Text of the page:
The Chevrolet Corvette
The Chevrolet Corvette is a sports car manufactured by General
Motors since 1953.Today,the Corvette is built in Bowling Green, Kentucky, but has also been
manufactured in Flint,Michigan, and St. Louis, Missouri. Also in Bowling Green is the National
Corvette Museum and the annual National Corvette Homecoming. There have been six generations of the
Corvette so far. They are sometimes referred to as C1 through C6.
- 1953, 1954, 1955, 1956, 1957, 1958, 1959, 1960, 1961, & 1962
- 1963, 1964, 1965, 1966, & 1967
- 1968, 1969, 1970, 1971, 1972, 1973, 1974, 1975, 1976, 1977, 1978, 1979, 1980, 1981, & 1982
- 1984, 1985, 1986, 1987, 1988, 1989, 1990, 1991, 1992, 1993, 1994, 1995 & 1996
- 1997, 1998, 1999, 2000, 2001, 2002, 2003, & 2004
In 1927, GM hired designer Harley Earl. It was with this that
automotive styling and design became important to American automobile manufacturers. Harley Earl
designed most of GM's flamboyant "dream car" designs of the 1950's. GIs returning after serving
overseas in the years following World WarII were bringing home cars like Jaguars, and Alfa Romeos,
and in 1951, Nash motors began selling the Nash-Healey. Harley convinced GM that they too needed to
build a two-seat sports car. He and his special Projects crew began working on the car later that
year. The result was the 1953 Corvette. It was unveiled to the public at the 1953 Motorama car show.
The Corvette takes it's name from a small, maneuverable fighting
frigate. The first Corvettes were mostly hand built in Chevrolet's Customer Delivery Center in Flint,
Michigan. The outer body was made from fiberglass, revolutionary for the time. Underneath the new body
were standard Chevy parts including the "Blue Flame" inline six-cylinder truck engine, two-speed
Power glide automatic transmission, and drum brakes. A triple-carburetor intake exclusive to the Corvette
increased the engine's output, however the performance was decidedly lackluster. The Corvette was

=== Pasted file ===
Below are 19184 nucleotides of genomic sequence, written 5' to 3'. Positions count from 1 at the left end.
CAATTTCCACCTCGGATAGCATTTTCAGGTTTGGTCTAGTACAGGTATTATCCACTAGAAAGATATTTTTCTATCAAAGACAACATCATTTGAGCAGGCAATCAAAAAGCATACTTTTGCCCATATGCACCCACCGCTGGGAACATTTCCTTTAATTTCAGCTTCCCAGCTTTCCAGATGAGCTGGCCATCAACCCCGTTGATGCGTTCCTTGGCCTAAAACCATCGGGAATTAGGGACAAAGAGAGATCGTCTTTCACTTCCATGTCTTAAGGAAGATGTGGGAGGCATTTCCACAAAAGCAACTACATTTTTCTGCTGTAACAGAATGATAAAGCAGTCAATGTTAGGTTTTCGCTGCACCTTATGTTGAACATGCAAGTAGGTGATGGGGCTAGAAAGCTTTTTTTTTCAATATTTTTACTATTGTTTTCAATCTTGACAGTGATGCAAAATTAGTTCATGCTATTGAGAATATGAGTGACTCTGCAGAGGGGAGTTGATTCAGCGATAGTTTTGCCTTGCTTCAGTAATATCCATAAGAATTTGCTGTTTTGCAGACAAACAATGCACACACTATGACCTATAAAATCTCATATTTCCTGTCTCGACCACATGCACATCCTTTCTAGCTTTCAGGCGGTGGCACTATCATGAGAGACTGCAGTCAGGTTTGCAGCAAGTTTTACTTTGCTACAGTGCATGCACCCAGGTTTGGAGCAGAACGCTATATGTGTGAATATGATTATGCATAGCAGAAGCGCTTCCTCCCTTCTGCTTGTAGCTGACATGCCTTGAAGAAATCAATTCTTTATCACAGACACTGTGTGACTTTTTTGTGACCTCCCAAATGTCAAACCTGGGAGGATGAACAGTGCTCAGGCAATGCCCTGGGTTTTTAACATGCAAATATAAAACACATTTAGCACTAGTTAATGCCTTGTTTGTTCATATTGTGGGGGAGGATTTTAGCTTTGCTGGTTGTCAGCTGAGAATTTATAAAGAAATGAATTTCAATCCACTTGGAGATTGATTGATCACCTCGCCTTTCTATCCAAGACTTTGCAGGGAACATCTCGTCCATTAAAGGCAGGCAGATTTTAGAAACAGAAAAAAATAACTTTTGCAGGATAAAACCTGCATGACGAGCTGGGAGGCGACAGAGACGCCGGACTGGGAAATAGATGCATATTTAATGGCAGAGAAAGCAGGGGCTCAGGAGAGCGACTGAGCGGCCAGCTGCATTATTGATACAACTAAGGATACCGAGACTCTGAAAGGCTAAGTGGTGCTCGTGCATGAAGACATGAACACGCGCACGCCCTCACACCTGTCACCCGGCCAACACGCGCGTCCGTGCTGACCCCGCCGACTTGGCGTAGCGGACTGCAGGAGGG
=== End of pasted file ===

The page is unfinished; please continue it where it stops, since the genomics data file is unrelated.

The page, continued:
underpowered, required a lot of effort and space to stop, and lacked a manual transmission compared to
British and Italian sports cars of the time. A Paxton supercharger was available in 1954 as a dealer
installed option. It greatly improved the Corvette's straight-line performance, but sales continued to decline.
GM was considering shelving the project, and would have done so
if not for two important events. The first was the introduction in 1955 of Chevy's first V8 engine
since 1919. The second was the influence of Zora Arkus-Duntov, who took the V8 and backed it with a
three-speed manual transmission. That modification turned the Corvette into a performer.
The Corvette was Motor Trend's car of the year in 1984 and 1998.
It's been on Car and Driver's annual Ten Best fourteen times:1985-1989, 1998, 1999, 2002-2004, and
2005-2008. The C6 was also nominated for the North American Car of the Year for 2005. The C6 Z06 was
named "Most Coveted Vehicle" in the 2006 Canadian Car of the Year contest. The Sting Ray was called the
"coolest car in history by Automobile Magazine, and placed at number 5 on Sports Car International's
list of the Top Sports Cars of the 1960s.
The 1999 Corvette Convertible was named "Best Engineered Car of
the 20th century" by the Society of Automotive Engineers publication Automotive Engineering
International. The Corvette has also been selected the pace car at the Indianapolis 500 ten times:
1978, 1986, 1995, 1998, 2002, 2004, 2005, 2006, 2007, and 2008.
Oldest Suviving Unit
The oldest surviving production Corvette is the third 1953 Corvette to
come off the Flint assembly line. It was sold at a Barrett-Jackson auction in January 21, 2006 in Scottsdale,
AZ, for $1,000,000.
The oldest Corvette in existance is believed to be the EX-122,
a pre-production prototype that was hand built and fist shown to the public at the 1953 GM Motorama at the
Waldorf Astoria in New York City on January 17, 1953. It is now in the Atlantic City Showroom and Museum of